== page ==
Are raw eggs safe to eat?
Be sure to check out the posts below for more about why eggs are SO good for us. Also, before reading about whether or not it’s safe to eat raw eggs, first you probably wonder why you might consider doing so in the first place? The answer is the same reason raw milk is so good for us and why we shouldn’t cook the heck out of all our other foods, either: for more enzymes (for optimal digestion and assimilation of nutrients) and more nutrition in general. And by the way, I’m not talking about eating them plain, although some might want to (not me!), I’m talking about eating them in something, like smoothies, real food protein shakes, homemade mayo, homemade ice cream or egg nog. (Maybe in cookie dough now and then…? Mmmmm)
Wondering about the cholesterol in eggs?
Keep in mind that I wouldn’t give my family raw eggs unless I knew they were from healthy pastured chickens. As with any raw food, there is always a very small risk (more on that below), but the 100% chance of getting more life-giving and healing nutrients is worth it to us. I’ll say this again, too: don’t blindly follow what you read here or anywhere else. Look into this yourself and see what you find. 🙂
If you need raw eggs for mayo or something and you can’t find a good source for healthy eggs, see this post from Hallee about how to pasteurize an egg.
So are raw eggs safe to eat?
Today I’m sharing an excerpt with you from another article on the safety of eating raw eggs:
According to most media reports, eating your eggs anything short of completely dried out and charred is tantamount to committing suicide. The little bug known as Salmonella might just take your life if you don’t thoroughly cook every bite of egg you take. This over-hyping from the media has ruined everything from Caesar dressing to the Whiskey Sour.
The reality is that there is a 1-in-20,000 to 1-in-30,000 chance that any given conventional egg will be contaminated with Salmonella. You have a 1-in-1,000 chance of dying of accidental drowning and a 1-in-6500 chance of dying from a slip and fall. And since few cases of Salmonella actually involve death, I think this is a pretty unimportant concern. Unfortunately, we don’t have statistics on pastured or organic eggs, but I’m betting it’s lower since healthy chickens and healthy conditions are less likely to harbor the Salmonella bacteria.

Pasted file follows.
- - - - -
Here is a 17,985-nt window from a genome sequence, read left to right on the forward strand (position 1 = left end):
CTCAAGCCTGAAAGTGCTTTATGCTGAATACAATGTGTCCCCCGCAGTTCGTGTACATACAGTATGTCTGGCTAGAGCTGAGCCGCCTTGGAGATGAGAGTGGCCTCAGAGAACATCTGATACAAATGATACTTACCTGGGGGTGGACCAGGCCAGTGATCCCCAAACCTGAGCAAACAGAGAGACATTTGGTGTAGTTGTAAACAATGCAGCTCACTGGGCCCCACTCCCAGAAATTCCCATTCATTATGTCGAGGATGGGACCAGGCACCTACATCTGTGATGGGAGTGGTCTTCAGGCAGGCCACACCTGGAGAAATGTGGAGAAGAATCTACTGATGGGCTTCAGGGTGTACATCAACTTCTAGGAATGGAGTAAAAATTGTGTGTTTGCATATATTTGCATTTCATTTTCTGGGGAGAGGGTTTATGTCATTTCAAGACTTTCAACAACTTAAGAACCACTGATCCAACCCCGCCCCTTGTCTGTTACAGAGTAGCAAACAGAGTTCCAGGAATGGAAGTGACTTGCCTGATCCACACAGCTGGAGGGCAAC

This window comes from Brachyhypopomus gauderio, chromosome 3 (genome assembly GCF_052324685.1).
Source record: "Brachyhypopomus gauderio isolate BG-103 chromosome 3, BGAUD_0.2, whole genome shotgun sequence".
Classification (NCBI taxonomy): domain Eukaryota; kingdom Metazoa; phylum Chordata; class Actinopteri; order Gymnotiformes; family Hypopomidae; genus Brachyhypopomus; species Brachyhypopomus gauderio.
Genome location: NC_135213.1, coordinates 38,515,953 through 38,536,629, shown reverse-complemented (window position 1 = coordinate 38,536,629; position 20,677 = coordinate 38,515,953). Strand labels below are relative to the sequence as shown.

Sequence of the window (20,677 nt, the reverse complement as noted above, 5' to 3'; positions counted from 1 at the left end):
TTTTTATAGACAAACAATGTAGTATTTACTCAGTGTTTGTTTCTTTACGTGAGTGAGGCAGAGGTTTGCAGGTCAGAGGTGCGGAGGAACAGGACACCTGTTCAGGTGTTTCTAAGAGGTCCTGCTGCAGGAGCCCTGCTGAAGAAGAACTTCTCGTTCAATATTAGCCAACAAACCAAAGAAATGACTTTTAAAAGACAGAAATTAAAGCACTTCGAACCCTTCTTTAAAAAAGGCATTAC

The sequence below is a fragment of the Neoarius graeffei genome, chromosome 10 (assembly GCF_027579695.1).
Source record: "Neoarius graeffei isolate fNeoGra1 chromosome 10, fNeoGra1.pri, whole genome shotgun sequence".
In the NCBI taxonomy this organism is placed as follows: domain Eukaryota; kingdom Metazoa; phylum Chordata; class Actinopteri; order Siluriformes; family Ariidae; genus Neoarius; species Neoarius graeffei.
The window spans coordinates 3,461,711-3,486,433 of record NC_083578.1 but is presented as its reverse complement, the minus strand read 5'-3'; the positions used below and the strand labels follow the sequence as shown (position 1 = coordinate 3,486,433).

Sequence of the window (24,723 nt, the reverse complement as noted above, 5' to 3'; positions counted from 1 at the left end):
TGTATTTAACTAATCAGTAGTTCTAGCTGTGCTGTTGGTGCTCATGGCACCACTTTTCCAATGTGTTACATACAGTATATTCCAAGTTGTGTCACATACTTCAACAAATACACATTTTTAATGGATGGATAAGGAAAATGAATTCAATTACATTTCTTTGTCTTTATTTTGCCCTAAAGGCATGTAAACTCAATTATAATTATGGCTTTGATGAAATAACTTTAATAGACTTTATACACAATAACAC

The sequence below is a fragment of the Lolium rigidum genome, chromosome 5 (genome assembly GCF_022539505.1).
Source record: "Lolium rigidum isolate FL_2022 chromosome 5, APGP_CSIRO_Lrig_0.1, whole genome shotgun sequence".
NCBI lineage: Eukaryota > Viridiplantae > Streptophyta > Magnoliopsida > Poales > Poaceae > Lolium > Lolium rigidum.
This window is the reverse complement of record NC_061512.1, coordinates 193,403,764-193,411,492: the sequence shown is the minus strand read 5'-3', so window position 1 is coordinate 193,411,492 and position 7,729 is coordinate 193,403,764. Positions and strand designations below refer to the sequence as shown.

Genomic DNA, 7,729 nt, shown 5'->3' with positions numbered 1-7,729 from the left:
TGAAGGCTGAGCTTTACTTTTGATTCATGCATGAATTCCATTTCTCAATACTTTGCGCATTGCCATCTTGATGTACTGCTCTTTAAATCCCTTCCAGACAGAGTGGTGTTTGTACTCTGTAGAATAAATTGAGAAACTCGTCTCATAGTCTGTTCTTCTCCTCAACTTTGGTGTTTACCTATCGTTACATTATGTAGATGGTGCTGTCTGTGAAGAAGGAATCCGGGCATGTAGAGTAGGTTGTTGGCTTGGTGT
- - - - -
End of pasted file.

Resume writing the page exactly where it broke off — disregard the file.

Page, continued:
What About Raw Egg Whites?
Raw egg whites contain an enzyme called avidin that acts as an anti-nutrient to bind biotin in the yolk. Also known as vitamin B7, biotin is instrumental in cell growth and the metabolism of fatty acids and amino acids, as well as blood sugar maintenance. Just like with most vitamins, it’s a bad idea to reduce their availability to the body.
If you’re going to eat your eggs raw, I’d advise eating the yolk without the white. The yolk contains all of the nutrition anyway, while the white contains the avidin. In fact, Chris Masterjohn questions whether it’s advisable to consume any egg whites at all. As he points out, some avidin remains even after cooking. (Source)
I’m the first one to trust anything Chris Masterjohn says, and he’s much smarter than I am, but personally I’ll keep eating gently cooked eggs with both the white and the yolk. This is based only on common sense: that’s how they come in nature. (Also read this excerpt from Nina Planck about egg whites and skim milk.) I have always heard, however, that you shouldn’t eat raw egg whites, and now I know why! So when making smoothies, real food protein shakes, homemade mayo, ice cream or egg nog, I’ll continue to use just the raw egg yolks.
I’d love to hear your thoughts on this topic!
Does the thought of eating raw eggs gross you out? Is it because your Mom always said not to?
UPDATE: I just learned something in this article: apparently some of the nutrients in eggs are more bioavailable when cooked (makes sense), so while I’ll still make smoothies, eat raw cookie dough, etc., now and then, I probably wouldn’t do so daily.